of July community is the most persecuted of all the CNTC communities, but others usually are evicted at least several times in their struggle to obtain land. How long do they have to be on the land before they are granted a title? “We don’t know with this administration. They are not on our side,” answered one man. Some of the CNTC communities have lived and worked on their land for 15-20 years and still do not have title.
Putting this into an even larger context for us, CNTC Director Franklin Almendares explained that 64% of Honduran people are rural, impoverished, and displaced or facing displacement from their land for lack of a title to it. 46% live in extreme poverty. “We are not poor—our land is rich—but we are impoverished, because they throw us off the land on which we live and farm. They want to annihilate those who speak out, who protest, who object to and challenge this system.” At the same time, Almendares pointed out, when large corporate landowners take land without having title to it, the government is complicit with their actions and grant them titles.
Visiting a second land recuperation project, CNTC organizers led us to a piece of land on a plantation that had been abandoned for decades, its owner living in Tegucigalpa.14 young men and boys, most in their teens and early twenties, had arrived on the land 11 days earlier at night.They had made pup tents from pieces of plastic and canvas held up by sticks for shelter, and had begun clearing trees so that they could begin to create fields to plant. The youngest among them appeared to be around 11 years old. They seemed wary and shy, vulnerable and scared. Most did not talk to us, letting the CNTC organizers explain to us their situation.
All wanted to acquire some land to work on and have something to hope for. They eventually wanted to start a family and needed a way to support them. Without land, they had no hope, and without hope, they had no reason to live.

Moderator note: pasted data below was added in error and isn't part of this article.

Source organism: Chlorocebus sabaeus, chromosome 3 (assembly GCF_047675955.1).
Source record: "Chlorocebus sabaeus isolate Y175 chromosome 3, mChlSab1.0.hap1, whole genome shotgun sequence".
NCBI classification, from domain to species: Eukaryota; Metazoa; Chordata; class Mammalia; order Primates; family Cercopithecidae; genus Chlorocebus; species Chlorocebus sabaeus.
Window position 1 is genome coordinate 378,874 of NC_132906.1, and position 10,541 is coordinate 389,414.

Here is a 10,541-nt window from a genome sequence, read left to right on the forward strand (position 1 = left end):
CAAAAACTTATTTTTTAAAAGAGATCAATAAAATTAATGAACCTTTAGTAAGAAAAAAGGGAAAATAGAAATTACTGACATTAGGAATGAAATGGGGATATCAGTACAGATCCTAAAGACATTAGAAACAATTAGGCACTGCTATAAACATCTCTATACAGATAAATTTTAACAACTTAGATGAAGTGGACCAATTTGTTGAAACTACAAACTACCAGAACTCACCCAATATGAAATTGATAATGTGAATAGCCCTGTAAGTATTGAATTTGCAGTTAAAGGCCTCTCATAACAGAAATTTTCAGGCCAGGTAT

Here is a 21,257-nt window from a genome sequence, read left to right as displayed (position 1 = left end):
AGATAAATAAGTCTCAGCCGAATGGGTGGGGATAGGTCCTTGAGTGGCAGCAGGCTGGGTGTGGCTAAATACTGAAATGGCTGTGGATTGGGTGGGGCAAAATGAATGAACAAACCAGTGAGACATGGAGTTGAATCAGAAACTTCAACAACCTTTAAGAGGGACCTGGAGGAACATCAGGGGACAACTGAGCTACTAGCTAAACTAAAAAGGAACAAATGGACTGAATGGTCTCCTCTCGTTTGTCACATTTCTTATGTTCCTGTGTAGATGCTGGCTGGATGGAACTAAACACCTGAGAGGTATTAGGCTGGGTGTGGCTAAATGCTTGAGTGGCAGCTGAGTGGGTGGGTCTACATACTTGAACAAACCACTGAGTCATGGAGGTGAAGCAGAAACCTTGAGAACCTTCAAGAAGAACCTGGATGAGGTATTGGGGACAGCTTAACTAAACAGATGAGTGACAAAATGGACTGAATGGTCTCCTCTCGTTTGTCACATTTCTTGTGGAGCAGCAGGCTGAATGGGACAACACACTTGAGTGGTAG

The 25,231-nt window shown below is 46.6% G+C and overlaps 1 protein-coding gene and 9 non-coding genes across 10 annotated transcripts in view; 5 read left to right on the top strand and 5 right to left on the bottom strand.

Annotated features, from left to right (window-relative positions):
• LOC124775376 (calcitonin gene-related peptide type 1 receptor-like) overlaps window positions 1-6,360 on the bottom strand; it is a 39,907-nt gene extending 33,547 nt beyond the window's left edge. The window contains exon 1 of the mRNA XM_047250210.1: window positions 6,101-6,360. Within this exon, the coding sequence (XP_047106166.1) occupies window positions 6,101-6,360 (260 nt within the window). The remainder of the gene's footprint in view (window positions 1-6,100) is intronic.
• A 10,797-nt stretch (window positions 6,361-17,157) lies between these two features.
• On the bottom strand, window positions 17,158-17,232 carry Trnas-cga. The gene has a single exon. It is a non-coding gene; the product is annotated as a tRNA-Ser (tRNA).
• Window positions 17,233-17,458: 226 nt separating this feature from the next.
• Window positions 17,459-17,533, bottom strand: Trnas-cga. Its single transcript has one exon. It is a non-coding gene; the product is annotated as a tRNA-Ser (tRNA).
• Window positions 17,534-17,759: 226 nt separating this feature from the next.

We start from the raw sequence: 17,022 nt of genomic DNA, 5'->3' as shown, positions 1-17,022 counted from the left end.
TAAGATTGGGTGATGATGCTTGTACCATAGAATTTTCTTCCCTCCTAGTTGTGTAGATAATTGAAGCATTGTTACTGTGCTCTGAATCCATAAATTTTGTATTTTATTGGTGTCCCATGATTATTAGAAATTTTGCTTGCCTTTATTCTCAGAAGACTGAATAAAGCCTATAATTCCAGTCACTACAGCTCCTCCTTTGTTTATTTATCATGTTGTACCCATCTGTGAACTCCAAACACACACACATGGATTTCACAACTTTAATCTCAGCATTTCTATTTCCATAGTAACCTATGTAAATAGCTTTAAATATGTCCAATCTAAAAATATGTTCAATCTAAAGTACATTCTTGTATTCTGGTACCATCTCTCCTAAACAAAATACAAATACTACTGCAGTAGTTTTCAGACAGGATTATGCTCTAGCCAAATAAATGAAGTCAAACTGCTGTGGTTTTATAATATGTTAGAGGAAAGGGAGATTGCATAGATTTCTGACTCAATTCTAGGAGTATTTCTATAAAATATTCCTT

The CNTC organizers used our visit as a training for these young people—how to receive an international group, how to present themselves. They had coached the leader of the group to introduce himself with a brief description of their objectives in occupying this land. He told us that after arriving, they did not sleep for three nights, worried that the police would find them and evict them. They also had not slept outside before with insects and snakes in the area, and they were getting used to that. With encouraging words, the CNTC organizers told the group that eviction is just a passing misfortune on the way to acquiring land and homes and community. Every group had experienced this, and many had eventually earned their titles. They must work and have hope that they, too, will be successful one day, because this path is the only one that offers them any hope.
What can those of us in the U.S. do to stop the persecution of communities working with the CNTC?
Call your Congressional Representative’s office, ask to speak with or leave a message for the staff responsible for foreign policy, and request that they co-sponsor H.R. 2199, the Berta Cáceres Human Rights in Honduras Act.
This would suspend all U.S. security aid to Honduras, including equipment and training, until they cease their human rights violations. We must stop U.S. funding that enables Honduras to use violence against its own people, people who only want a chance to support their families and contribute to the life of their communities!